Muslims and Christians in French Town Pray Old Bonds Survive Priest’s Murder

french muslims

ST.-ÉTIENNE-DU-ROUVRAY, France — It was the first time since a childhood school trip that Anissa Latroche had set foot in a church.

 Ms. Latroche, a sociology student who is Muslim, came to Mass in the Rouen Cathedral on Sunday to pay tribute to the Rev. Jacques Hamel, the priest who was killed last week by two young men acting in the name of the Islamic State.

“They welcomed us very nicely, me and my friend,” said Ms. Latroche, who was wearing a pale blue veil as she entered the church with a mixture of respect and shyness.

 She said she was shocked about what had happened to the priest, and even more so by the age of one of the killers, Adel Kermiche: 19, just like her.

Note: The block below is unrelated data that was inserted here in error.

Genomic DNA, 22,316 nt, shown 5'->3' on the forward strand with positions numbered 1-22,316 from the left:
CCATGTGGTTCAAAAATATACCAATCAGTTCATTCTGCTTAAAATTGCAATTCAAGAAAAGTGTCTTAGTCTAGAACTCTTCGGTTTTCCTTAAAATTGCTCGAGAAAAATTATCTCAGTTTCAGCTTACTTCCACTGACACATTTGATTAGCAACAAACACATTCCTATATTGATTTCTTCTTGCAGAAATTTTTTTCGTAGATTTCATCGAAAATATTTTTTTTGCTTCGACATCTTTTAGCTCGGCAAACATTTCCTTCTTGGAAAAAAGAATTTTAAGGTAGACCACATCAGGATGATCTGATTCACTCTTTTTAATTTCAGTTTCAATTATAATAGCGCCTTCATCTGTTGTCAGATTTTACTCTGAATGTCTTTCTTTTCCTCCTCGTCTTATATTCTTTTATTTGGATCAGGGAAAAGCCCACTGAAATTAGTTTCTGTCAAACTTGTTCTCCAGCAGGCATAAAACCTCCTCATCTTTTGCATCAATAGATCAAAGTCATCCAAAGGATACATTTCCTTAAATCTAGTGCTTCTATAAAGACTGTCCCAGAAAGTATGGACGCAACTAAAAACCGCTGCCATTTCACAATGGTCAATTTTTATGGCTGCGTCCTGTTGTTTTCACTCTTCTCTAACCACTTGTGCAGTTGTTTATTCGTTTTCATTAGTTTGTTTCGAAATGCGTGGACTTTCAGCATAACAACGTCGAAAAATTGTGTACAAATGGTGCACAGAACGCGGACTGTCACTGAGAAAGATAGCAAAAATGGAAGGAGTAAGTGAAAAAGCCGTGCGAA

“I have not even started my life yet, and he basically ruined his and so many others’,” Ms. Latroche said. “I don’t get it.”

In the wake of Father Hamel’s murder, Muslim and Christian communities around France came together over the weekend to show solidarity by attending each other’s religious services, in churches and mosques alike.

 But the services in Rouen, and in St.-Étienne-du-Rouvray, a nearby suburb where Father Hamel was killed, took on a special resonance.

For people in this part of Normandy, the exchange served as a reminder that long before Father Hamel was killed, he and many others from both faiths had worked together to build bonds. In fact, the only mosque in St.-Étienne-du-Rouvray was built on land adjacent to one of the town’s churches after the church sold it for a symbolic price of one euro.

FULL ARTICLE FROM THE NEW YORK TIMES 

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